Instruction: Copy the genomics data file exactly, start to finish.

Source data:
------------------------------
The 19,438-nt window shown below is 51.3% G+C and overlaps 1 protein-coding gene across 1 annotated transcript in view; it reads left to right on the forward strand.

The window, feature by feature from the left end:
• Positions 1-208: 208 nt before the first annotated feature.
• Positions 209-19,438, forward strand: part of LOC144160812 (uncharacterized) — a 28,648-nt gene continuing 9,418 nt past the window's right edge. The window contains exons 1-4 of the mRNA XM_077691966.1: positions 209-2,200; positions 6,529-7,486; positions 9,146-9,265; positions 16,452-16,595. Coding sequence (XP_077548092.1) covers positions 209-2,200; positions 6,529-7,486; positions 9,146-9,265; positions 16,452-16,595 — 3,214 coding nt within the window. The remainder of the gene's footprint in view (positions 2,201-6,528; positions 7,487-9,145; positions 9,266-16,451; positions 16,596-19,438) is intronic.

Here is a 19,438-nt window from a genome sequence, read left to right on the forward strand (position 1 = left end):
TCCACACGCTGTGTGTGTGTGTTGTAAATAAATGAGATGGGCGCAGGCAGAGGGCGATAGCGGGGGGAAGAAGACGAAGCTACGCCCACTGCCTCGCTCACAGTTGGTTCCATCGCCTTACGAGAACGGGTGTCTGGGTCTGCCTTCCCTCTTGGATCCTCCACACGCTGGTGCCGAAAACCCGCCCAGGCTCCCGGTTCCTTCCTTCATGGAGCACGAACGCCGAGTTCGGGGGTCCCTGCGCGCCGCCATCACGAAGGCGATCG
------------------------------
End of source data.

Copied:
The 19,438-nt window shown below is 51.3% G+C and overlaps 1 protein-coding gene across 1 annotated transcript in view; it reads left to right on the forward strand.

The window, feature by feature from the left end:
• Positions 1-208: 208 nt before the first annotated feature.
• Positions 209-19,438, forward strand: part of LOC144160812 (uncharacterized) — a 28,648-nt gene continuing 9,418 nt past the window's right edge. The window contains exons 1-4 of the mRNA XM_077691966.1: positions 209-2,200; positions 6,529-7,486; positions 9,146-9,265; positions 16,452-16,595. Coding sequence (XP_077548092.1) covers positions 209-2,200; positions 6,529-7,486; positions 9,146-9,265; positions 16,452-16,595 — 3,214 coding nt within the window. The remainder of the gene's footprint in view (positions 2,201-6,528; positions 7,487-9,145; positions 9,266-16,451; positions 16,596-19,438) is intronic.

Here is a 19,438-nt window from a genome sequence, read left to right on the forward strand (position 1 = left end):
TCCACACGCTGTGTGTGTGTGTTGTAAATAAATGAGATGGGCGCAGGCAGAGGGCGATAGCGGGGGGAAGAAGACGAAGCTACGCCCACTGCCTCGCTCACAGTTGGTTCCATCGCCTTACGAGAACGGGTGTCTGGGTCTGCCTTCCCTCTTGGATCCTCCACACGCTGGTGCCGAAAACCCGCCCAGGCTCCCGGTTCCTTCCTTCATGGAGCACGAACGCCGAGTTCGGGGGTCCCTGCGCGCCGCCATCACGAAGGCGATCG